Will Asia Bibi ever be free? The Catholic woman from Pakistan, whose death sentence for blasphemy against Islam was reversed by that nation’s Supreme Court, is still being targeted by radical Muslims in her native land. She and her family would like to be granted asylum by another country, but even if another nation would open its doors, she might not be safe.
Not only is Bibi and her family at risk of retaliation, a neighboring family that cared for her five children while she spent eight years in prison, have been reporting intimidation.
Joseph Nadeem has helped the woman’s family with legal support and accompanying her husband, Asihiq, and daughter Eisham in their travels abroad to speak about their plight. But now Nadeem and his family are in hiding with two of Bibi’s daughters and have had to move four times.
“Just as soon as Asia was acquitted, we were forced to flee,” he told Catholic charity Aid to the Church in Need. “Asia and her husband are currently in a place of safety, protected by the government, but we could not remain with them. The Islamists keep hunting us down, and every time we find we are in danger, we have to move on immediately. We cannot go out openly to buy food. I only ever go out by night and with my face covered.”
There is a long history of intimidation on the part of Islamists against anyone who even expresses sympathy with those who are considered “blasphemers.” Minorities minister Shahbaz Bhatti and Punjab Governor Salmaan Taseer were both assassinated for advocating on her behalf and opposing the blasphemy laws.
After Bibi’s acquittal October 31, violent riots broke out in Pakistan, led by the Islamic radical party Tehreek-e-Labbaik Pakistan (TLP). Police arrested TLP’s leader, Khadim Hussain Rizvi, on November 23, but Rizvi threatened a fatwa against the magistrates who acquitted Bibi. Riots subsided only after the government agreed to keep Bibi in the country and allow a review petition to be filed in court.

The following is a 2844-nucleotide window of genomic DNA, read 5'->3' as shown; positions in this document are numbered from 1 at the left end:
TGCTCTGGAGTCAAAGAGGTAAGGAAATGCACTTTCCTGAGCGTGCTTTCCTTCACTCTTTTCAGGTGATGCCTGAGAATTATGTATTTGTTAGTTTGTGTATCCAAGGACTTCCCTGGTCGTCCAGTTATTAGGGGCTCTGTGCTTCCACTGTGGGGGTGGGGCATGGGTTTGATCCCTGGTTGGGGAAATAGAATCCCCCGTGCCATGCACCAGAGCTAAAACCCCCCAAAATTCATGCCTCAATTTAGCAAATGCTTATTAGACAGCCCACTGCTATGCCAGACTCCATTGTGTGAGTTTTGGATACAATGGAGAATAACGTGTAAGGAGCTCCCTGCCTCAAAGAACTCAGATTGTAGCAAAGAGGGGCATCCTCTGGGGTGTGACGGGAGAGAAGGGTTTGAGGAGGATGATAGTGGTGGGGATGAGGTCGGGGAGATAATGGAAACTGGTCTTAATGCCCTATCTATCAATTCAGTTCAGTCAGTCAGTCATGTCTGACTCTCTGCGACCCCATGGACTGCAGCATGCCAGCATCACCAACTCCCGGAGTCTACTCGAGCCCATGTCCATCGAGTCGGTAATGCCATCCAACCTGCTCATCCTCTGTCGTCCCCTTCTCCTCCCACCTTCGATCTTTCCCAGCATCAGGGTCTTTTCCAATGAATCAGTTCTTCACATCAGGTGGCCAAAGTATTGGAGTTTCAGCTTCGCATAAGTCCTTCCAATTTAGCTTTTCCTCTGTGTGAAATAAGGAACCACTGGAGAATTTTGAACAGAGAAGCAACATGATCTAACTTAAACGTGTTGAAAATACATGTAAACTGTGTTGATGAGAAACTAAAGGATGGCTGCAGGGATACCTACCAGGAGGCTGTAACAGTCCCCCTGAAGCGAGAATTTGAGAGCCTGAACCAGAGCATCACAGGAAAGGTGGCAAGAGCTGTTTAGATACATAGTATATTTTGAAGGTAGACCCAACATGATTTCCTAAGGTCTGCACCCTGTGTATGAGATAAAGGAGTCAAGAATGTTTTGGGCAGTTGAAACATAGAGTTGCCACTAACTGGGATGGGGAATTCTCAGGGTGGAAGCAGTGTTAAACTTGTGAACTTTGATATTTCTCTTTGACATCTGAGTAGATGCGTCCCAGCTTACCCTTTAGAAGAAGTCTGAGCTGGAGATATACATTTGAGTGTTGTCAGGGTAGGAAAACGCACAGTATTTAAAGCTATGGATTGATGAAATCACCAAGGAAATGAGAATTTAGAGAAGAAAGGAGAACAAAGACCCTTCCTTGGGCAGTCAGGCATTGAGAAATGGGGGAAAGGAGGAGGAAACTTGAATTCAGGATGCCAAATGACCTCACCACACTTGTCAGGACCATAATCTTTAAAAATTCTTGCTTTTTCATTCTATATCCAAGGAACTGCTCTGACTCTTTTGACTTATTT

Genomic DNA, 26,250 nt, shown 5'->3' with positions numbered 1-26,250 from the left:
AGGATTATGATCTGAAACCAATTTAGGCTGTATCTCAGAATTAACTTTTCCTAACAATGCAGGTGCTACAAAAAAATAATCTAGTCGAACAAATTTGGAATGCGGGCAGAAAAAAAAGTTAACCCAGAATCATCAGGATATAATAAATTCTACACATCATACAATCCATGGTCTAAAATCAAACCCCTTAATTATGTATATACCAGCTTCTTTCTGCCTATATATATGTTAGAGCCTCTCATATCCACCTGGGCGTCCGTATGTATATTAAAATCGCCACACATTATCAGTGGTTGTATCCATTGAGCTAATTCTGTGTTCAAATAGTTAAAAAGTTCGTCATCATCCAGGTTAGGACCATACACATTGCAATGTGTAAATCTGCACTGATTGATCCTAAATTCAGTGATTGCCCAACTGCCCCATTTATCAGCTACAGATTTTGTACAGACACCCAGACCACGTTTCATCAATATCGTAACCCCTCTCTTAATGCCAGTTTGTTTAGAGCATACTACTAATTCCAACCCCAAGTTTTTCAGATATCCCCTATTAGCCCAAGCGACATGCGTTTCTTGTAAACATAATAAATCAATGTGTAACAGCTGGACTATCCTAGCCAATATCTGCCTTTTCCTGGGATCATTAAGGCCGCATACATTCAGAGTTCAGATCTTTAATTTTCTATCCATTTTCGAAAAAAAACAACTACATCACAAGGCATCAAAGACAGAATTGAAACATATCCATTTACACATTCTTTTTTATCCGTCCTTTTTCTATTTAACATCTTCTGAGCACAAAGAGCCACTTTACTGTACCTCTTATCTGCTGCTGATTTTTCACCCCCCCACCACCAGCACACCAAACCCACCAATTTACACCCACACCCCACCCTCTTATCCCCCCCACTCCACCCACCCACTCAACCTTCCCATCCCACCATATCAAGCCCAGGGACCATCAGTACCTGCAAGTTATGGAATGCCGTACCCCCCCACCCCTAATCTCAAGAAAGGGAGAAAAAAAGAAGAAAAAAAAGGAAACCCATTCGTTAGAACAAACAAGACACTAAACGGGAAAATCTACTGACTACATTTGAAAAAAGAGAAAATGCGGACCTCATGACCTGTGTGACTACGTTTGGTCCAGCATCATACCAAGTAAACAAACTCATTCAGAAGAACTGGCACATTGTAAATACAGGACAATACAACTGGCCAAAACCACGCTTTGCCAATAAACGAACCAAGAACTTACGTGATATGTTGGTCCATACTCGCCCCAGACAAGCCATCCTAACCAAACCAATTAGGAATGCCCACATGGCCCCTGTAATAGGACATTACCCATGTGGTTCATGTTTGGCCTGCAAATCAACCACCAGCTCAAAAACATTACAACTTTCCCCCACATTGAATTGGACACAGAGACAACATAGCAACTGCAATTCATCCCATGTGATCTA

Australian, Canadian and Dutch diplomats are reportedly negotiating with the Pakistani government for Bibi’s release from Pakistan so she might travel to one of those countries for asylum.
Politico reported at the end of November that the evangelical American Family Association urged Secretary of State Mike Pompeo to offer her asylum. Former Arkansas Gov. Mike Huckabee made a similar appeal to President Donald J. Trump in an open letter this week.
According to Fr. David Stewart, writing in America magazine, Bibi and her family are believed to have asked several countries for safe transit and sanctuary, including Great Britain.
“But the Home Office concluded that Britain would not grant asylum to Ms. Bibi after the Foreign Office expressed fears of retaliation against its embassies and civilians in other nations,” Fr. Stewart writes. “This has led to accusations that Britain’s asylum policy is effectively being directed by mobs in Pakistan, a charge that the government unconvincingly tried to refute. Some have murmured that fear of similar opposition from Muslim groups in English cities could have influenced the government’s decision. Deep unease continues here after the government’s tepid response to Ms. Bibi’s pleas. Is the decision to refuse asylum mainly predicated on fear of retaliation? If so, the state’s moral principles have surely been watered down, if not abandoned.”
Fr. Stewart reports some hope however, in that a number of prominent British imams have joined calls for asylum for Bibi and her family.